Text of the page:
Abstract

Interferon-gamma (IFN-γ) is a pleiotropic cytokine that has diverse activities in mediating host defense and immunopathology and is involved in both innate an adaptive immunity. Furthermore, IFN-γ has been shown to be a key regulator of GVHD. STAT1 is the major downstream signal transducer for IFN-γ. IFN-γ has been shown to up-regulate MHC class II expression on macrophages and dendritic cells. In this study, we unexpectedly observed that STAT1-deficient mouse bone marrow-derived dendritic cells (BM-DCs) displayed significantly increased MHC class II, CD86, CD80, CD40 expression compared to wild type BM-DCs upon LPS stimulation. To determine whether these LPS-maturated STAT1-/- BM-DCs are functional, freshly isolated pan-T cells from BALB/c (H2d) mice were stimulated with either irradiated LPS-maturated STAT1+/+ or STAT1-/- BMDCs from 129Sv [H2b] mice at different DC/Responder ratios for 5 days. Pan-T cell proliferation was measured using by 3H-incorporation or in separate assays by CFSE dilution. Both proliferation assays clearly demonstrated that STAT1-/- BM-DCs were significantly more potent stimulators in Mixed Lymphocyte Reaction (MLR) assays compared to STAT1+/+ BM-DCs. Further studies demonstrated that this increased surface MHC II expression was also observed in LPS-stimulated IFNγR-/- BM-DCs or on wild type BM-DCs treated with neutralizing IFNγ Abs but not in LPS-treated IFNα-R-/- BM-DCs.

STAT1 deficient DCs have been reported to be defective in IL-12 production upon stimulation with various Toll-like receptors (TLRs). However, we were able to observe that STAT1-/- BM-DCs had increased CD40 expression after LPS maturation, and more importantly, STAT1 deficient BM-DCs had significantly increased IL-12 production upon treatment with CD40-ligand. These data suggest that STAT1 deficiency in LPS-stimulated DCs results not only in increased expression of MHC class II and costimulatory molecules, but also in enhanced CD40-dependent IL-12 production promoting generation of Th1 and Tc1 cell of wildtype responder cells.

To test the influence of IFNγ/STAT1 deficiency in host APC on GVHD induction, wild type or STAT1-deficient 129 mice (H2b) underwent allogeneic Bone Marrow Transplantation (BMT) following lethal irradiation (1044 rad) receiving BALB/c spleen cells. 129.STAT1-/- recipients had significantly accelerated GVHD mortality (MST 8 days vs. 5 days, log rank test p=0.004) compared with wild type recipients. In contrast, STAT1-deficient syngeneic controls did not show enhanced mortality or morbidity ruling out that the observed accelerated mortality following allogeneic BMT was due to conditioning toxicity. On day+4 post-BMT animals were sacrificed and splenocytes were analyzed by flow cytometry. We could observe a significantly enhanced expansion and activation of donor CD4 and CD8 T cells in STAT1-/- recipients. Importantly, the increased MHC II expression was confirmed in host CD11b+ and CD11c+ cell populations. To clarify that STAT1 deficiency in host APCs do contribute to increased GVHD induction, we generated STAT1-/-→STAT1+/+, and STAT1+/+→STAT1+/+ radiation chimeric mice as recipients so that only the hematopoietic cells were STAT1 deficient. We again observed significantly increased GVHD mortality and increased activation of fully MHC-mismatched donor T cells in STAT1-/-→STAT1+/+ recipients following allogeneic BMT and GVHD induction. Similar results i.e. increased GVHD mortality, increased donor cell activation and increased MHC II expression on host CD11c+, B220+ cells were also found in IFNγR-/- recipient mice when compared with control mice following full MHC-mismatched allogeneic BMT. In summary our data reveal previously unknown effects of IFNγ/STAT1 signaling on APCs function suggesting that LPS-driven maturation of APC’s is negatively regulated by IFNγ/STAT1 leading to enhanced expression of MHC class II, costimulatory molecules and responsiveness to CD40-ligation and subsequent IL-12 production in the absence of STAT1. Furthermore, our results explain the accelerated GVHD induction and demonstrate that IFN-γ/STAT1 signaling in host APC mitigates the development of GVHD.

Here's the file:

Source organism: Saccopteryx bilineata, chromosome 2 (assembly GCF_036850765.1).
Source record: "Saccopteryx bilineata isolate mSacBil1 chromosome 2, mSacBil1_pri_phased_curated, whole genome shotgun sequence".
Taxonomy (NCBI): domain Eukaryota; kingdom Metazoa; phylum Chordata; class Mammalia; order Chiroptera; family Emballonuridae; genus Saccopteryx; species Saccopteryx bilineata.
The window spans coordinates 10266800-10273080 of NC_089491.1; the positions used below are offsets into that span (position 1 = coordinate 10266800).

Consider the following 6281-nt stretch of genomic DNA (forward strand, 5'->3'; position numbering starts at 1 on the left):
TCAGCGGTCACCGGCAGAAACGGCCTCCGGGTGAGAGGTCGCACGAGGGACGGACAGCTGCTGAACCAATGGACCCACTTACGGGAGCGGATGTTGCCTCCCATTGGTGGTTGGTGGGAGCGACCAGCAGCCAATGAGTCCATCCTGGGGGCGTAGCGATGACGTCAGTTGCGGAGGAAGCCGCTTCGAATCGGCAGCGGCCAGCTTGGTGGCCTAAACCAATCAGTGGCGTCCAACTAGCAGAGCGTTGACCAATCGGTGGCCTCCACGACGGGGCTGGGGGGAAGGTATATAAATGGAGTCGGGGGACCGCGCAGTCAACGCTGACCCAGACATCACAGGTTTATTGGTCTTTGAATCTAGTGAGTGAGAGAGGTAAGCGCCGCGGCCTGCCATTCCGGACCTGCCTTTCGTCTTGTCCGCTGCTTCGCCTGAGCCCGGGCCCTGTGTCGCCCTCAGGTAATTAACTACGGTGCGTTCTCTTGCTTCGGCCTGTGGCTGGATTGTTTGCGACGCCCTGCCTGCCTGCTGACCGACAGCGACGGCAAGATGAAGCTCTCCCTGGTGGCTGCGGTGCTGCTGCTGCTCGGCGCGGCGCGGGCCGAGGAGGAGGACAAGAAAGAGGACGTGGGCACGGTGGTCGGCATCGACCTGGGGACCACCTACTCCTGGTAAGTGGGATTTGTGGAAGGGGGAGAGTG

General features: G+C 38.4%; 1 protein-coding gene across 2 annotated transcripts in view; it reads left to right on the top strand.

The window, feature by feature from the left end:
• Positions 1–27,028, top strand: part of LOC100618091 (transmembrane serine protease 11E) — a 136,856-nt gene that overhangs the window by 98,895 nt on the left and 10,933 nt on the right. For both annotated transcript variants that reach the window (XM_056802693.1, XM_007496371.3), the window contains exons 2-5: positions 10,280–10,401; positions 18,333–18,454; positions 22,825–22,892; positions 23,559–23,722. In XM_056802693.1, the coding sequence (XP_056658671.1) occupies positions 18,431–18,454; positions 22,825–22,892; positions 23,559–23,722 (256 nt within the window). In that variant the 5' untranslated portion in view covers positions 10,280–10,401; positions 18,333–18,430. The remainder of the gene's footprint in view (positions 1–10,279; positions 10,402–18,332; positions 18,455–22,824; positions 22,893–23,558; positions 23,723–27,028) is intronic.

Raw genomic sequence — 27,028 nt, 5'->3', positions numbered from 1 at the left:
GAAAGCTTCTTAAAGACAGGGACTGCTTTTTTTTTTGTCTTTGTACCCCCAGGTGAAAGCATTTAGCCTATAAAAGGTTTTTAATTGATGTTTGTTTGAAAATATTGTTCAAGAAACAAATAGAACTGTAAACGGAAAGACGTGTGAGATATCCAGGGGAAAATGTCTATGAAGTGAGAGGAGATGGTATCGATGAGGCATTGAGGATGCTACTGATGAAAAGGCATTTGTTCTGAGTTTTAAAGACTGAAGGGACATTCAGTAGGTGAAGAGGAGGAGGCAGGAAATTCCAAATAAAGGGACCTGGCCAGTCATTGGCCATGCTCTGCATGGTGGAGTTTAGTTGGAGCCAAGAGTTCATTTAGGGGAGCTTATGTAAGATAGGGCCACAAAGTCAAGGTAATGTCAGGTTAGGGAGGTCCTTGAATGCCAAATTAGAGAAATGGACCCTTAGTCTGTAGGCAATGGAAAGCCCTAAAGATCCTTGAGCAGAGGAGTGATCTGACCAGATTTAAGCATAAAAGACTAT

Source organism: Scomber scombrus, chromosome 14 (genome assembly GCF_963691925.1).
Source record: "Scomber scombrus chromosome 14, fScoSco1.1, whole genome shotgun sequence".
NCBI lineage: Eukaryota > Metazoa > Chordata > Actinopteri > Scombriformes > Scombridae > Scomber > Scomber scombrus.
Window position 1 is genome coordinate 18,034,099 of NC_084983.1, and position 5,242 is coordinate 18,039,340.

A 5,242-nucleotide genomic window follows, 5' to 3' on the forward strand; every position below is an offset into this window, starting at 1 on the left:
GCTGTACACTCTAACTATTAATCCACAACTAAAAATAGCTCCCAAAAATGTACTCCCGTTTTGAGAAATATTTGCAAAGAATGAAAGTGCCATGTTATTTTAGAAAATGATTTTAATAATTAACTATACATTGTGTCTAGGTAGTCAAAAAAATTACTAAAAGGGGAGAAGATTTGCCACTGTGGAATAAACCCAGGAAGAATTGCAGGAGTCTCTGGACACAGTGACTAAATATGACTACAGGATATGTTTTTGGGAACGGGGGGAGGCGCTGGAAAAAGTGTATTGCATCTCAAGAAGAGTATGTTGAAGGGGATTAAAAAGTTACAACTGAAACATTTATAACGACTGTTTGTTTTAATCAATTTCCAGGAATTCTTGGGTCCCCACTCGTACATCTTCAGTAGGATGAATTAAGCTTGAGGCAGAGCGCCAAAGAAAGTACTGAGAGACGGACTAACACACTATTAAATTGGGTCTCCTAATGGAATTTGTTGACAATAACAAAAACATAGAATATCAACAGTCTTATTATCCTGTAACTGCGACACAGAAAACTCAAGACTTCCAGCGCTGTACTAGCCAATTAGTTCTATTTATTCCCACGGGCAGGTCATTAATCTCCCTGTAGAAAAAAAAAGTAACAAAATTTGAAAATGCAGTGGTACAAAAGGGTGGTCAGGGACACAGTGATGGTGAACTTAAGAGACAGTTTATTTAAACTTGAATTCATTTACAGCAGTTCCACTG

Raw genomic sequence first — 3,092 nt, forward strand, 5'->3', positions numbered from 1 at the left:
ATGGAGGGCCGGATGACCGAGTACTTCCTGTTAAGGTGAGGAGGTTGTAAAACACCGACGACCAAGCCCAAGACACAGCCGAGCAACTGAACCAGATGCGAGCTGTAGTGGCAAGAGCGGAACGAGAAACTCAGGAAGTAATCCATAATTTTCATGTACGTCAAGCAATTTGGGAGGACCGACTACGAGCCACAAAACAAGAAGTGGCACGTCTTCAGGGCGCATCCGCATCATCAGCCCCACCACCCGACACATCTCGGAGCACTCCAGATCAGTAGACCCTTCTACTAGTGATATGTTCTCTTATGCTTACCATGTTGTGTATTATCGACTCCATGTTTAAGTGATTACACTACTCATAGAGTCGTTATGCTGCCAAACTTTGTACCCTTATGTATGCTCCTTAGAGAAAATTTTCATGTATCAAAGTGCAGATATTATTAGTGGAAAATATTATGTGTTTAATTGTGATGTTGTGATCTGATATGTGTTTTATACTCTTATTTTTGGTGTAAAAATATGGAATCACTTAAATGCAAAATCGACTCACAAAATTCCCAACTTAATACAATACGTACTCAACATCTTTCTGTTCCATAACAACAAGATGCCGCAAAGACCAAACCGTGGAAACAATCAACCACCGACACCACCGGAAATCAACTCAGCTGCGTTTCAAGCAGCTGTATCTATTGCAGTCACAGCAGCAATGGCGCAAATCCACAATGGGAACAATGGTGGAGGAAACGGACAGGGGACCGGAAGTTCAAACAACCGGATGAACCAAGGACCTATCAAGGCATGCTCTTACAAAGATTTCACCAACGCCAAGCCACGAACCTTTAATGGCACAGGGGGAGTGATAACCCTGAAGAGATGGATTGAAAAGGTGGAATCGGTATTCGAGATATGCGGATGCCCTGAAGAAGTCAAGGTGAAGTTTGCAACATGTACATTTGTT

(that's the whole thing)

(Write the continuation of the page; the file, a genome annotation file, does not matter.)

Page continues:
Disclosures:

Lentzsch:Celgene: Research Funding.

Author notes

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Asterisk with author names denotes non-ASH members.